1 month ago
Tuesday, November 17, 2009
It is our last full day on Hawaii and it seems to be protesting our departure. Or trying to get rid of us. One or the other.
Yesterday as we made our most ambitious exploration of the coral encrusted lava pools that have been our front yard for over a week, complete with fins to make short work of any currents we might encounter near the outer reef, a gentle rain fell on our backs from time to time from a bright enough sky. I was watching a goat fish tease a meal out of a rare sandy bottom with his chin whiskers until I spotted the biggest puffer fish to date, about the size of a football. I tore after it over a shallow belly bumping shelf into the the best coral “bowl” on the reef, only to have him disappear under a shelf draped with lettuce leaf coral. Popping my head up to reorient myself and spot my husband’s snorkel, I saw a wall of black sweeping in from the open ocean. Concerned that there might be lightning to go with that storm, we put the fins to good use and shot back in to the inner pools at record speed and danced across the lava boulders, reaching our house just as the first lashings of hard rain hit. Grateful we’d had an exceptional few hours in the water we retreated to lunch and our books, and a good afternoon of watching the rain from the covered lanai.
In the evening it had cleared to the south and we decided to explore the coastal road, Highway 137, cutting over to the end of the road on Highway 130, terminated by a lava flow many years ago, and hike out to see the lava and steam where in entered the ocean. The road itself turned into the adventure of the evening. Paved, but narrow and twisting and unpainted, the black asphalt merged imperceptibly with the black lava soil, at places canopied by trees so dense you needed headlights. When we arrived at the entrance to the lava viewing area we were turned back by the park attendants -- the wind had shifted and the sulfurous steam clouds smothered the area, making it unsafe to be there. By bedtime there was quite a storm brewing, with rain lashing the windows and the ocean breaking hard on the reef.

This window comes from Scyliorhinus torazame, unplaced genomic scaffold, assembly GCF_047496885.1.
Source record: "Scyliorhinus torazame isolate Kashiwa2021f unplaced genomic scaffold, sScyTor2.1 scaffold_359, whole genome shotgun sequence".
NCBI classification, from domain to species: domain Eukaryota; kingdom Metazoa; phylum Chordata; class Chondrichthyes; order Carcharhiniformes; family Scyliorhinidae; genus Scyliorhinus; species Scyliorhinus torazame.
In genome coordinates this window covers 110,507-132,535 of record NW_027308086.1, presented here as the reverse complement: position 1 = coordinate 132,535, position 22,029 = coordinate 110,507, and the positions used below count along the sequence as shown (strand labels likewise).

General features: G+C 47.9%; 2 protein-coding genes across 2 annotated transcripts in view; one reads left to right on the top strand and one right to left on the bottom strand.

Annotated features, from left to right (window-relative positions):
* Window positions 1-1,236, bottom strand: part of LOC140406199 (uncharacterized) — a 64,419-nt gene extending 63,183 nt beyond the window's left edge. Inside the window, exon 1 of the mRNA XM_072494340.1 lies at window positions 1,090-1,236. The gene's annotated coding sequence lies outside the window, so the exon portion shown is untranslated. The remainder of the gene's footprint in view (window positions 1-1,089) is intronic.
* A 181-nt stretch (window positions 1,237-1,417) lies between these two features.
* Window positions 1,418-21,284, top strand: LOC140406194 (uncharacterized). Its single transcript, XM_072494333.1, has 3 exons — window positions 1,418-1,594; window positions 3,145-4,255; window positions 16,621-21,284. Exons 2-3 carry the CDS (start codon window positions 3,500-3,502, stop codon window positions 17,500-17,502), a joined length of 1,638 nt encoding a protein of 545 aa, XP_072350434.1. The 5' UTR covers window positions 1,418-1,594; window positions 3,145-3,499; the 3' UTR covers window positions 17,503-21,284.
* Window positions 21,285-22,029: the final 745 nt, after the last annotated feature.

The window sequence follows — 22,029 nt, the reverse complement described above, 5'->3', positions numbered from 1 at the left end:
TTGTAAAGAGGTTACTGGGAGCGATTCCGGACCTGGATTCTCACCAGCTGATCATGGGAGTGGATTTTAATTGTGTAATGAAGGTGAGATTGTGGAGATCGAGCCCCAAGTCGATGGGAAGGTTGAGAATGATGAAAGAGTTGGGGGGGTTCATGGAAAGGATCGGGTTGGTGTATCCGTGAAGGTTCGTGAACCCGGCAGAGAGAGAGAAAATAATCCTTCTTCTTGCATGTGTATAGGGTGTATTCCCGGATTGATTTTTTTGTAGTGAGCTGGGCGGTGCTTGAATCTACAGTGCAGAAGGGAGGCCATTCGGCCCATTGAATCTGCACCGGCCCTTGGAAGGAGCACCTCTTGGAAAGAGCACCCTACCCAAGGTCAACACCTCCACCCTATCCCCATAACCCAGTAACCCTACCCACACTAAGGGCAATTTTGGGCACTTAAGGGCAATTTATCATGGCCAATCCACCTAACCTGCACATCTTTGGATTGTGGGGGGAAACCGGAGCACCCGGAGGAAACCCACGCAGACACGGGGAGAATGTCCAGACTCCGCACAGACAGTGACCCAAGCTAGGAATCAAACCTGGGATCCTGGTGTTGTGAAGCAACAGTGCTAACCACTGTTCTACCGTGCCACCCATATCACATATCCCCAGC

This morning the storm was still with us. The gray and heaving sea was dotted with whitecaps. Waves rearing up over the reef were the color of aqua milk glass, skimming the tops off their sugar white foam, leaving it in the wind behind them as they rolled on. Coupled with an increasing tide, the sea pushed into the coral pools to the point that it seemed we were only on a rocky shore, not a chamber laced miracle.
It cleared a bit this afternoon and we were able to snorkel the coral pools one last time, visiting the fish to see how they were reacting to all this excitement. Between the cloudy skies and the turbulence, the visibility wasn’t quite up to par, but we could still see clearly for 20 feet or so. Plenty clear enough to see the large sea turtle we flushed out of the hanging coral shelf he was sheltering out of. He peered out, realized we weren’t going anywhere as long as he was lingering in the same small pool we were in, not five feet from him, and the last we saw of him was his tail end, booking over a shallow buckle of smooth coral, back towards the open sea. We realized it our time in the water wasn’t going to get better than that, and we let the current take us back to shore.